Tinkler, Tailor, Librarian, Thief

For as long as there have been libraries, there have been people willing to steal from them; and as a result, book-owners have always taken measures to prevent theft. From the ancient world into the medieval period, book curses were added to books by their owners, usually invoking divine retribution against would-be thieves. Medieval librarians added ownership inscriptions to institutional books to discourage the same thieves, and, when that didn’t work, they chained the books up so that readers had to consult them at desks. This practice continued into the early-modern period, and when Chetham’s Library was founded in 1653, it followed contemporary trends and chained its books to the shelves. Later, when the chains were removed, gates were added between the presses to keep visitors and readers out, and ex libris bookplates were added to the books to indicate their ownership, again reflecting broader trends in library history.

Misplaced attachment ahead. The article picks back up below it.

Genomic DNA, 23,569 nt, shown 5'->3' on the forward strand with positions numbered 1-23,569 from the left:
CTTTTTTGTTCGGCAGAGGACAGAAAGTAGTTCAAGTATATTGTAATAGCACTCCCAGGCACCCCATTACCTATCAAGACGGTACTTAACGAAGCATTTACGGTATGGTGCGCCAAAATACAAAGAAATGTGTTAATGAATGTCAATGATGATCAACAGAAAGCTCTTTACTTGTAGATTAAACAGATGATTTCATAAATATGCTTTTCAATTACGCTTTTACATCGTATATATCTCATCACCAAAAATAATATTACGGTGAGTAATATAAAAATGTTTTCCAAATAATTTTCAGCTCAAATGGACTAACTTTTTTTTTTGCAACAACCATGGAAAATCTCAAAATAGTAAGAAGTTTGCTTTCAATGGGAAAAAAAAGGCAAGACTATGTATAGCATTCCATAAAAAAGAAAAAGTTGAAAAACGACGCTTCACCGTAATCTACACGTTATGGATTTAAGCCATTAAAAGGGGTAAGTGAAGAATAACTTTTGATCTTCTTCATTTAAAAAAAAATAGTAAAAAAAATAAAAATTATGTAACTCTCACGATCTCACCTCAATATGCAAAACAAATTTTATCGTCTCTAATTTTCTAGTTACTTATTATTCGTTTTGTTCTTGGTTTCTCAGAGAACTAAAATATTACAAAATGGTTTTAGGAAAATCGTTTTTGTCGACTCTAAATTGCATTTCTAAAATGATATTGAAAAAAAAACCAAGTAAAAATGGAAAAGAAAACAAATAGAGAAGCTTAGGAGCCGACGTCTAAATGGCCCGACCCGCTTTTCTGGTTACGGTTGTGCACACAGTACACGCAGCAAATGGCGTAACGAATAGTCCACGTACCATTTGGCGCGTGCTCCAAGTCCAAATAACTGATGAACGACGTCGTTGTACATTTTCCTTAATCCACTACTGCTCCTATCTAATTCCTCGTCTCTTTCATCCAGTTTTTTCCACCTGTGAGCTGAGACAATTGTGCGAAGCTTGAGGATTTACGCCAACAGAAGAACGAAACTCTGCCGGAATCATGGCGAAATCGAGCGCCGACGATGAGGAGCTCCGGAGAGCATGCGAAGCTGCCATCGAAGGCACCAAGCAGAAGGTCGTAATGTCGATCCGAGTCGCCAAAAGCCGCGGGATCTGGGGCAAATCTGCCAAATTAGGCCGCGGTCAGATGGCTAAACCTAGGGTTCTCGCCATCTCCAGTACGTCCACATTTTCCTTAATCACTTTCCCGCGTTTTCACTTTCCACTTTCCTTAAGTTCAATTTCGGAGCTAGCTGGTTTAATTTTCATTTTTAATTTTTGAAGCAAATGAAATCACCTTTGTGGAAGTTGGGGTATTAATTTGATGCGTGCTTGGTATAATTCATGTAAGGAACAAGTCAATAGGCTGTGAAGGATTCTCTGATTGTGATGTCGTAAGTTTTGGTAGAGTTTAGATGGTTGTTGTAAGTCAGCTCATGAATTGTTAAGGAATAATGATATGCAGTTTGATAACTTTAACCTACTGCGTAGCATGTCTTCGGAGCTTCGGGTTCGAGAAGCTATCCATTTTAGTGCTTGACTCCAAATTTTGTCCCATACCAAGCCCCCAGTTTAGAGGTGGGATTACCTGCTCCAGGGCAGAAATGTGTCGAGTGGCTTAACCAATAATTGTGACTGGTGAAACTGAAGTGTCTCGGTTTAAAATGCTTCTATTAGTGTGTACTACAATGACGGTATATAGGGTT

Even despite these precautions, though, theft continued to pose a threat to historic collections, a fact demonstrated by the story of one Chetham’s Librarian. His name was John Edward Tinkler. He was born in 1864, the son of a clergyman from Stamford in Lincolnshire, and sometime around 1882, he became Assistant Librarian at Chetham’s Library. It was here that he seemingly gained his first experience of working with rare books. He held his initial post for three years and was then appointed Chetham’s Librarian, a post he held for two more years. At least in some respects, Tinkler seems to have discharged his duties adequately. In the preface to The fellows of the collegiate church of Manchester (1891), Frank Renaud thanked Tinkler for his assistance; a few years earlier, John Radcliffe had thanked him in the preface to the first volume of his edition of the parish registers of St Chad in Yorkshire (1887). In that volume’s list of subscribers, Radcliffe named Tinkler as librarian; when the second volume was published in 1892, however, Walter Thurlow Browne had replaced him. 

Fig 1: Tinkler named as Chetham’s Librarian in John Radcliffe’s The Parish Registers of St Chad, Saddleworth, vol. 1 (1887).